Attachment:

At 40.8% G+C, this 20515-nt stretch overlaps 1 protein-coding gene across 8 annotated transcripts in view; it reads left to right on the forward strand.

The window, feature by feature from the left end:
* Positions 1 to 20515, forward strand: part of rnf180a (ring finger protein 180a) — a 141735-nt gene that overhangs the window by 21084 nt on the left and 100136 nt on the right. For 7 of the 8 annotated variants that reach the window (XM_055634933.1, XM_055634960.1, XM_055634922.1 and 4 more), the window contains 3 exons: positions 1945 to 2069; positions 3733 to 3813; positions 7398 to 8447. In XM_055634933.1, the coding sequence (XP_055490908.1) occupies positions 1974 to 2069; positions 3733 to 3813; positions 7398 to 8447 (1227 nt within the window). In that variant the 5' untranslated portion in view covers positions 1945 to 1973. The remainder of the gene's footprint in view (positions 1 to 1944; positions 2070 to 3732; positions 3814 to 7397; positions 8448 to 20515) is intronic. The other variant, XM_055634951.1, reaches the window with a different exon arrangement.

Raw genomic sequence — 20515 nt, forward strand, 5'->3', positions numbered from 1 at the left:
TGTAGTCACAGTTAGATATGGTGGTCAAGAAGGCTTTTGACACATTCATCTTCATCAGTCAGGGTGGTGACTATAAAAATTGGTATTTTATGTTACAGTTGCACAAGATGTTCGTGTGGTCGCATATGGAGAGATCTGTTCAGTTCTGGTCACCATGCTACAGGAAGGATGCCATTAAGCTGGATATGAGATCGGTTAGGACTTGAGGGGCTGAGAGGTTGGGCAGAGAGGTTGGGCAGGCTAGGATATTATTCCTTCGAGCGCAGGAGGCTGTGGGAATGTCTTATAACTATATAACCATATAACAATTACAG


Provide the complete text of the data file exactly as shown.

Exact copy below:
At 40.8% G+C, this 20515-nt stretch overlaps 1 protein-coding gene across 8 annotated transcripts in view; it reads left to right on the forward strand.

The window, feature by feature from the left end:
* Positions 1 to 20515, forward strand: part of rnf180a (ring finger protein 180a) — a 141735-nt gene that overhangs the window by 21084 nt on the left and 100136 nt on the right. For 7 of the 8 annotated variants that reach the window (XM_055634933.1, XM_055634960.1, XM_055634922.1 and 4 more), the window contains 3 exons: positions 1945 to 2069; positions 3733 to 3813; positions 7398 to 8447. In XM_055634933.1, the coding sequence (XP_055490908.1) occupies positions 1974 to 2069; positions 3733 to 3813; positions 7398 to 8447 (1227 nt within the window). In that variant the 5' untranslated portion in view covers positions 1945 to 1973. The remainder of the gene's footprint in view (positions 1 to 1944; positions 2070 to 3732; positions 3814 to 7397; positions 8448 to 20515) is intronic. The other variant, XM_055634951.1, reaches the window with a different exon arrangement.

Raw genomic sequence — 20515 nt, forward strand, 5'->3', positions numbered from 1 at the left:
TGTAGTCACAGTTAGATATGGTGGTCAAGAAGGCTTTTGACACATTCATCTTCATCAGTCAGGGTGGTGACTATAAAAATTGGTATTTTATGTTACAGTTGCACAAGATGTTCGTGTGGTCGCATATGGAGAGATCTGTTCAGTTCTGGTCACCATGCTACAGGAAGGATGCCATTAAGCTGGATATGAGATCGGTTAGGACTTGAGGGGCTGAGAGGTTGGGCAGAGAGGTTGGGCAGGCTAGGATATTATTCCTTCGAGCGCAGGAGGCTGTGGGAATGTCTTATAACTATATAACCATATAACAATTACAG